Around a hundred and fifty kilometres east of the Turkish capital of Ankara in the highlands of Anatolia, was the heart of the once powerful Hittite Empire.
In the Upper City, two viaducts crossed a man-made gorge in order to connect it with the Sari Kale and Yenice Kale castles.
A wall close to seven kilometres long enclosed the whole city. It was built mainly of solid stone blocks and, in the upper sections, mud tiles.
The Lower City was dominated by great temples. In addition to the holy district it also embraced the magazine, a large storehouse on each side of which was a wide street. Its rooms were up to three stories high and built of wood and clay with plastered, painted walls.
With a little imagination it is possible to become better acquainted with the ruins of this ancient Hattasus metropolis whose power and influence reigned supreme over the great Hittite Empire.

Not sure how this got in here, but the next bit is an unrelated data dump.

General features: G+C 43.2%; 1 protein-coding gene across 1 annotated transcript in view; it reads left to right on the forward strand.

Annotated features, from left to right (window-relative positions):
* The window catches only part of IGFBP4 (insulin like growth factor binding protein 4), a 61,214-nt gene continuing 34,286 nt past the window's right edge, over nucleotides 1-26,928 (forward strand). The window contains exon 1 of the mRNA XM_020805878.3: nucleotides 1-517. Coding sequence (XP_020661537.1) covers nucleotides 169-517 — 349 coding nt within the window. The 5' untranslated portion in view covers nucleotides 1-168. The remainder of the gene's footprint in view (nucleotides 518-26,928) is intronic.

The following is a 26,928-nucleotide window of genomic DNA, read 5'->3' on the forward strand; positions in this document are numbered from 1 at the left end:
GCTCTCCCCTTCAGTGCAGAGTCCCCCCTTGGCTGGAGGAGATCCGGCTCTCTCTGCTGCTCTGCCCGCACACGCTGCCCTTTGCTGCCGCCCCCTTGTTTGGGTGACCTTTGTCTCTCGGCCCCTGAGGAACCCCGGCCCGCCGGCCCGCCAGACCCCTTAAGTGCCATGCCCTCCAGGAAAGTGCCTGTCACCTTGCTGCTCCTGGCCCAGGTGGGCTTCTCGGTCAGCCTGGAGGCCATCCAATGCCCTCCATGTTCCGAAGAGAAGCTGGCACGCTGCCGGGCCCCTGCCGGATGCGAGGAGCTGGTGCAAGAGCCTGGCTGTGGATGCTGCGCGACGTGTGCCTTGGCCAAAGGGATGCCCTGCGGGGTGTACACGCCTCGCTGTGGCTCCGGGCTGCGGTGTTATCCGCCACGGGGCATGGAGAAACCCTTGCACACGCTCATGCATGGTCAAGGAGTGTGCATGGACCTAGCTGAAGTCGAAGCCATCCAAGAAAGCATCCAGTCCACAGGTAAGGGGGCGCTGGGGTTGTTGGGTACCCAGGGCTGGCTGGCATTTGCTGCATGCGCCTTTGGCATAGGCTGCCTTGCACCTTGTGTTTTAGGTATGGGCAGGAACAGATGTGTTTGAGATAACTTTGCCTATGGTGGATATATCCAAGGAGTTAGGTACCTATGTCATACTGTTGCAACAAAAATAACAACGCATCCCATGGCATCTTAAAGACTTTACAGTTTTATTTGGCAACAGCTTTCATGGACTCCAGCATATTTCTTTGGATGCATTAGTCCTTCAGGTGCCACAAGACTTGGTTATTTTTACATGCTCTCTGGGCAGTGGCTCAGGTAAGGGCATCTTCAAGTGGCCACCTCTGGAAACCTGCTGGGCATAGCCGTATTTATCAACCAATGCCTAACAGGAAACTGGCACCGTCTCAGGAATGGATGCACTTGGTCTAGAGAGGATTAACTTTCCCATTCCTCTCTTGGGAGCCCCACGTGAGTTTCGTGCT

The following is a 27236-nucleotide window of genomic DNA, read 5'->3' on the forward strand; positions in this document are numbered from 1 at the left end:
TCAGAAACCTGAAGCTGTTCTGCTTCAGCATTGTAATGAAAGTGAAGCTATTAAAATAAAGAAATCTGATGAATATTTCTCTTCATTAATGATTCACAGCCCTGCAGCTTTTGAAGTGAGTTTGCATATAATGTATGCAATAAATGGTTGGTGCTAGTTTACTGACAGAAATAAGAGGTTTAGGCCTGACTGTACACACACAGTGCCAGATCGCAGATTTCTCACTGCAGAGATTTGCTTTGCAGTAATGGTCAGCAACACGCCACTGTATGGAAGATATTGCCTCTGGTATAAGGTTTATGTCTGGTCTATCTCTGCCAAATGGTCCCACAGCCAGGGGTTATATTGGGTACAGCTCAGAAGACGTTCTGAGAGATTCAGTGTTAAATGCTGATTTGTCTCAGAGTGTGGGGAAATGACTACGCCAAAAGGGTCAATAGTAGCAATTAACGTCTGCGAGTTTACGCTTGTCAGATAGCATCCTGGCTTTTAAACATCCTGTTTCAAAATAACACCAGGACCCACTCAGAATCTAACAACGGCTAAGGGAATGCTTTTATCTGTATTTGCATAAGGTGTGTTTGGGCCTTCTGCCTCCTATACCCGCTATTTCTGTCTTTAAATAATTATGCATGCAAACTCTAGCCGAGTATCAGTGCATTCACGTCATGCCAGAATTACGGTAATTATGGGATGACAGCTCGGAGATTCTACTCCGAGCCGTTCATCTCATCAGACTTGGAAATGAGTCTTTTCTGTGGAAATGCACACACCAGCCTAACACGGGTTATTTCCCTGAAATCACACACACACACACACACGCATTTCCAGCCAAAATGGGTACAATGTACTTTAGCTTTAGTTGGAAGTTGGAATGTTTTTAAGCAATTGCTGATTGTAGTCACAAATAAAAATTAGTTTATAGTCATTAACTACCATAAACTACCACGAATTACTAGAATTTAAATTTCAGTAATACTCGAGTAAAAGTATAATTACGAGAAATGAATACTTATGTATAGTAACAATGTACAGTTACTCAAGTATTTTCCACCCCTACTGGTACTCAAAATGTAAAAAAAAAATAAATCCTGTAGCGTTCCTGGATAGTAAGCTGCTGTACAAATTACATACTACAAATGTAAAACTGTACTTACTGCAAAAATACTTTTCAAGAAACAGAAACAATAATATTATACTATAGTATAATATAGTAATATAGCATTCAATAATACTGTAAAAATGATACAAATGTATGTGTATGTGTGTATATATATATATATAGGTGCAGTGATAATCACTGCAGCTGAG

Global Treasures - History's Most Protected Monuments - Heritage is our legacy from the past, what we live today, and what we pass on to future generations. Our cultural and natural heritage are both irreplaceable sources of life and inspiration. Places as unique and diverse as the wilds of East Africa's Serengeti, the Pyramids of Egypt, the Great Barrier Reef in Australia and the Baroque cathedrals of Latin America make up our world's heritage. Join us as we explore one of these protected monuments.